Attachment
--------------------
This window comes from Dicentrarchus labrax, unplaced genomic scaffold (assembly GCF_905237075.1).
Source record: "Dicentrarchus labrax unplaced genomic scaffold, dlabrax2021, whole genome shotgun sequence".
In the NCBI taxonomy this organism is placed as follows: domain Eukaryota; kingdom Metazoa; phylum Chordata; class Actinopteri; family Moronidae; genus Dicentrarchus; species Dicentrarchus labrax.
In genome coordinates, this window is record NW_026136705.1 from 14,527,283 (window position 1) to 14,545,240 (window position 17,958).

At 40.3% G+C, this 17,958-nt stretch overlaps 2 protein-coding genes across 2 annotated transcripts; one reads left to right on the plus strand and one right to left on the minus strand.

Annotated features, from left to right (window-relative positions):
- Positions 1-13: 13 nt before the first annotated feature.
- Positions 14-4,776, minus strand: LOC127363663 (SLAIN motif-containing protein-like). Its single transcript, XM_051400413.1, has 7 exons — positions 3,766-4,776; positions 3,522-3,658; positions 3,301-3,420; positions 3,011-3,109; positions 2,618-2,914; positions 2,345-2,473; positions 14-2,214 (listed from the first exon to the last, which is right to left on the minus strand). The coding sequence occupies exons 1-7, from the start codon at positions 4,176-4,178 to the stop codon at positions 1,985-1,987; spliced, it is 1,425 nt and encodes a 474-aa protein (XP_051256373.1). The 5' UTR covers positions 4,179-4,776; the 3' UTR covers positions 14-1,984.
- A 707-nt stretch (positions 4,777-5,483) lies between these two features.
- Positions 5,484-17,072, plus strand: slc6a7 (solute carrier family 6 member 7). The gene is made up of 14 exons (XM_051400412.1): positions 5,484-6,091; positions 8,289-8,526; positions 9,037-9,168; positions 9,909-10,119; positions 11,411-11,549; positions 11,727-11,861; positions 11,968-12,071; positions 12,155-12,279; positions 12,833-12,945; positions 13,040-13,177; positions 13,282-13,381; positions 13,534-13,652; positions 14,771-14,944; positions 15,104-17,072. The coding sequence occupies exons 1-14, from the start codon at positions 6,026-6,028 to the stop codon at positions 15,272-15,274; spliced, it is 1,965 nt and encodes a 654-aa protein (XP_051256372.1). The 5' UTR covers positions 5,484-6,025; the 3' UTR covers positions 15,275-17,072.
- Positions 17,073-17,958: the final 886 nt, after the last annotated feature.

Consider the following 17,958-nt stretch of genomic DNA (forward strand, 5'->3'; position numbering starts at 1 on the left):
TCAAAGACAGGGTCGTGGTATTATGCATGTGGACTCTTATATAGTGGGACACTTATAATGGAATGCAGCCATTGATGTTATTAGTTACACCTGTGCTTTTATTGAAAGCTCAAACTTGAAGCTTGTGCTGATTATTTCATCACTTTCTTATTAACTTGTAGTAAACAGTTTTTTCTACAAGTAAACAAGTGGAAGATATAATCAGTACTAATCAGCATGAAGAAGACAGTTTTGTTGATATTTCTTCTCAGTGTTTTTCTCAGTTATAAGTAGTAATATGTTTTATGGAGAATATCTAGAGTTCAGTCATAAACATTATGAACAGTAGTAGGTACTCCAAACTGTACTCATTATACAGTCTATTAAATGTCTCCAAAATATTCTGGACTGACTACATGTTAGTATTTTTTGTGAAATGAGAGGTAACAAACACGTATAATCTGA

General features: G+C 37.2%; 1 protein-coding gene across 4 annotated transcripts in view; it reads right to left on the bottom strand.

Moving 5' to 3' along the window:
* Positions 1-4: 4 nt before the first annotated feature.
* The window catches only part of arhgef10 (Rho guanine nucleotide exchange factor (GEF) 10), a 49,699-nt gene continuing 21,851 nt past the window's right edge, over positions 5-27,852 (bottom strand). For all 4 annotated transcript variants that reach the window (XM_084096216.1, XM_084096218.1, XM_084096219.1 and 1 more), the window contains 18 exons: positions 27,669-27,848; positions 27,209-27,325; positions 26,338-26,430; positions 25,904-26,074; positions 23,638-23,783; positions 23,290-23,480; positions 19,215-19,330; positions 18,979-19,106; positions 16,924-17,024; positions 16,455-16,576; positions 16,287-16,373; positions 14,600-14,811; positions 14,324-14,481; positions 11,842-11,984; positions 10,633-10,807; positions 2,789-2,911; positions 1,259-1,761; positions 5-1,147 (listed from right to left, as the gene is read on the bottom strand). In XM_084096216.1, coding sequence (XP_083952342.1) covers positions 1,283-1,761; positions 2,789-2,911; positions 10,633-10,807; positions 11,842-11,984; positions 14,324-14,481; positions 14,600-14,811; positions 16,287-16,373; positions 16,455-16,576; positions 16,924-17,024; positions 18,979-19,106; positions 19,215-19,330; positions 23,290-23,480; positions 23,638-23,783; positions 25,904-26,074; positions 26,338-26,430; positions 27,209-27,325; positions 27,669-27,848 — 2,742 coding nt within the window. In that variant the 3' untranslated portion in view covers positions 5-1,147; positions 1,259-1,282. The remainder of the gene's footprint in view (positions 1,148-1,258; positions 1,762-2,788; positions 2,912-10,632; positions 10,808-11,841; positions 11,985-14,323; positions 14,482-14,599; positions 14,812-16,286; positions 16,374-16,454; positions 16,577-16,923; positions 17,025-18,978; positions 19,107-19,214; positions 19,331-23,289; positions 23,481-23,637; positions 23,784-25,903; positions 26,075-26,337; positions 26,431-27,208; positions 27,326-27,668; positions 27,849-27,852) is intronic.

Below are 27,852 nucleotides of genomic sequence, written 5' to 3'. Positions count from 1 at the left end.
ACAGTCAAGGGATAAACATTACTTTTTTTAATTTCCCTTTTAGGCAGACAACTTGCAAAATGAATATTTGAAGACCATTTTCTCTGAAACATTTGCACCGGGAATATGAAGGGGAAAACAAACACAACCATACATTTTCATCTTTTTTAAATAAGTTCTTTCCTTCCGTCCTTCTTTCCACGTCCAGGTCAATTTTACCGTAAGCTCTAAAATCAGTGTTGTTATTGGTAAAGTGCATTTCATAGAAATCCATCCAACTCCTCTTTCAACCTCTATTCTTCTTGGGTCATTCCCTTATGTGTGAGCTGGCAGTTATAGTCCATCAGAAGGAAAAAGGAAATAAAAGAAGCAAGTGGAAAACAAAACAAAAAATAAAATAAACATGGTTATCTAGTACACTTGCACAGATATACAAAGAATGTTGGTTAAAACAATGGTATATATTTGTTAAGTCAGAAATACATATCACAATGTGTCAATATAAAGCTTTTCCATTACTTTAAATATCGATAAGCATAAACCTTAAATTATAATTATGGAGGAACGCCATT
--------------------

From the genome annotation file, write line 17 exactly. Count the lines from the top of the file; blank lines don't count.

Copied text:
* The window catches only part of arhgef10 (Rho guanine nucleotide exchange factor (GEF) 10), a 49,699-nt gene continuing 21,851 nt past the window's right edge, over positions 5-27,852 (bottom strand). For all 4 annotated transcript variants that reach the window (XM_084096216.1, XM_084096218.1, XM_084096219.1 and 1 more), the window contains 18 exons: positions 27,669-27,848; positions 27,209-27,325; positions 26,338-26,430; positions 25,904-26,074; positions 23,638-23,783; positions 23,290-23,480; positions 19,215-19,330; positions 18,979-19,106; positions 16,924-17,024; positions 16,455-16,576; positions 16,287-16,373; positions 14,600-14,811; positions 14,324-14,481; positions 11,842-11,984; positions 10,633-10,807; positions 2,789-2,911; positions 1,259-1,761; positions 5-1,147 (listed from right to left, as the gene is read on the bottom strand). In XM_084096216.1, coding sequence (XP_083952342.1) covers positions 1,283-1,761; positions 2,789-2,911; positions 10,633-10,807; positions 11,842-11,984; positions 14,324-14,481; positions 14,600-14,811; positions 16,287-16,373; positions 16,455-16,576; positions 16,924-17,024; positions 18,979-19,106; positions 19,215-19,330; positions 23,290-23,480; positions 23,638-23,783; positions 25,904-26,074; positions 26,338-26,430; positions 27,209-27,325; positions 27,669-27,848 — 2,742 coding nt within the window. In that variant the 3' untranslated portion in view covers positions 5-1,147; positions 1,259-1,282. The remainder of the gene's footprint in view (positions 1,148-1,258; positions 1,762-2,788; positions 2,912-10,632; positions 10,808-11,841; positions 11,985-14,323; positions 14,482-14,599; positions 14,812-16,286; positions 16,374-16,454; positions 16,577-16,923; positions 17,025-18,978; positions 19,107-19,214; positions 19,331-23,289; positions 23,481-23,637; positions 23,784-25,903; positions 26,075-26,337; positions 26,431-27,208; positions 27,326-27,668; positions 27,849-27,852) is intronic.